Saturday, October 11, 2003

This is getting ridiculous

The district's spokesperson (who has been caught in a number of lies and is generally loathed by every teacher in the district) has been telling the press all the details about the district's latest offer, despite the fact that nothing has been decided or agreed upon yet.

The union reps have stated that they will not say anything until they can share the offer with the teachers.

The union is being blasted by the district for actually playing fair and keeping the whole negotiation process behind closed doors, as it should be.

What's wrong with this picture???

My other job

Still no word on how negotiations are going today, but just the fact that the district has finally blinked is encouraging…

Anyway, I worked at Sylvan today, for the first time in two weeks. It was actually good to be there today, maybe because I haven't taught anything for two weeks. They put us off into another room, usually used for small group instruction during the week, and I think that helped, as we didn't have to worry so much about keeping things quiet for those who were testing. It was just me and my students, but I did have to pop over to the main room once in a while to get some supplies or materials. I gather this was only the second time that room was used for regular classes, so there are obviously a few kinks to iron out. I'm still not 100% convinced that I want to keep teaching at Sylvan on Saturdays, but with our finances the way they are right now, I can't complain too loudly.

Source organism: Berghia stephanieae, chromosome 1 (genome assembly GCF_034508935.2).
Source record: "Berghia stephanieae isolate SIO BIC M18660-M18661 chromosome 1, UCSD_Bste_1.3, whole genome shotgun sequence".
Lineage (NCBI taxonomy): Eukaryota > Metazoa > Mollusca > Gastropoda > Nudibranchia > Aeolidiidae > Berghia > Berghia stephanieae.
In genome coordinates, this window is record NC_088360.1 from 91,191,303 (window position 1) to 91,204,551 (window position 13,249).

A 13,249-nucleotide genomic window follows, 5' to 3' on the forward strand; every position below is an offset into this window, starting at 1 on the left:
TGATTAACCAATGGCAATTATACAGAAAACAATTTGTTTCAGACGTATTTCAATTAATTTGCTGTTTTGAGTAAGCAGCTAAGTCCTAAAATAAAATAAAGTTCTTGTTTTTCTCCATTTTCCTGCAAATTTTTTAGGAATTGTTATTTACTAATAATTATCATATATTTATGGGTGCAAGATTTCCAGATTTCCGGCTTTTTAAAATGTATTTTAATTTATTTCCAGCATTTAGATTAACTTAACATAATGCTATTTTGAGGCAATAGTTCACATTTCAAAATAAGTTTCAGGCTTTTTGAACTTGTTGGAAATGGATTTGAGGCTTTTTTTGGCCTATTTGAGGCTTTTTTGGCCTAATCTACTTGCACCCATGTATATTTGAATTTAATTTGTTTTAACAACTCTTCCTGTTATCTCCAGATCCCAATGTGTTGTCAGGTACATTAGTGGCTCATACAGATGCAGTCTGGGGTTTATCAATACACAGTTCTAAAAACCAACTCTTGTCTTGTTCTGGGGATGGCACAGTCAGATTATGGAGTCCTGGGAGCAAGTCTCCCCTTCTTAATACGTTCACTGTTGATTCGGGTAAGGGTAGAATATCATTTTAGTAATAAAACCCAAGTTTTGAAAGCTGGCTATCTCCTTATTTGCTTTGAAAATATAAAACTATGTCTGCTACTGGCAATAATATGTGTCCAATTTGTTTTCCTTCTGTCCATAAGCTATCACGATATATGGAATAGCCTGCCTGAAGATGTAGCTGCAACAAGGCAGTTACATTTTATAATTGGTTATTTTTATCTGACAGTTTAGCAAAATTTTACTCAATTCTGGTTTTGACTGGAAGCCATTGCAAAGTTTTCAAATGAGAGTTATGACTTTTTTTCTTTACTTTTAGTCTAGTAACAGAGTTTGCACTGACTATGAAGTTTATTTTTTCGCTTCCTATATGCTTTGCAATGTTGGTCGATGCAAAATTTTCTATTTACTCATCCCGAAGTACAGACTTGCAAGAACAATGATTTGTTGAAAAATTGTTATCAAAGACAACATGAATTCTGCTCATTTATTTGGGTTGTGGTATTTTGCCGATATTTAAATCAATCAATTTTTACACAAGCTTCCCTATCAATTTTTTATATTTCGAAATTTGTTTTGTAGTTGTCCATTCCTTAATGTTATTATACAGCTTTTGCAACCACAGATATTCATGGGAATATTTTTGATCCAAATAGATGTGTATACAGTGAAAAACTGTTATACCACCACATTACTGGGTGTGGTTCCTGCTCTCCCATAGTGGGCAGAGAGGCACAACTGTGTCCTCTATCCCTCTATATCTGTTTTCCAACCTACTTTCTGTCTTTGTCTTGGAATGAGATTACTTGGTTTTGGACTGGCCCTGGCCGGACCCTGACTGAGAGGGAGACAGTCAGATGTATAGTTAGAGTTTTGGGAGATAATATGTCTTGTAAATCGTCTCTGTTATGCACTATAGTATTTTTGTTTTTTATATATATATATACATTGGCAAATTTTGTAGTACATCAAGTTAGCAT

Day 40

It looks like the district is still insisting on going to the state salary schedule — next year. They're also easing off a bit, but are still insisting on more district-directed time without more pay. However, there are more talks scheduled for today, and nothing has been finalized yet. I suspect we'll get the chance to vote on something on Monday.

Friday, October 10, 2003

Update

Details are still sketchy at this point, but it appears that the district finally has moved — sort of. The current deal seems to be to extend the old contract for one year, and set up a join teacher/administration committee to look into going to the state schedule and other issues. Whether or not this issue will decide if or how to make changes will likely be the big sticking point. If it's just exploratory, the union will likely go for it. But if it's just to figure out how to do it, then that becomes a bigger problem.

Day 39

As I type this right now, last I heard the two sides were still negotiating, which is at least a tiny bit encouraging as talks didn't end twenty minutes after they began. The big news, howerver, is that State Attorney General Christine Gregoire has stepped in, and is threatening legal action to get school started again. With Governor Locke going to trade meetings in China this weekend, it's now looking like she'll be the focus of things over the next few days. (As a side note, Locke is not running for reelection — and Gregoire is running to take his place. If she forces teachers back to work, I can tell her right now that she won't get a lot of support from teachers around this state.)

Lost in all the shuffle, there is one person that I believe the governor and AG need to talk to to get the real picture of what is going on — the mediator! He has been in on this for weeks now, he is familiar with what's happening on both sides and their actual positions, and he is (or at least should be) a neutral party. Gregoire should really ask him what the real story is, because then she's likely actually get it!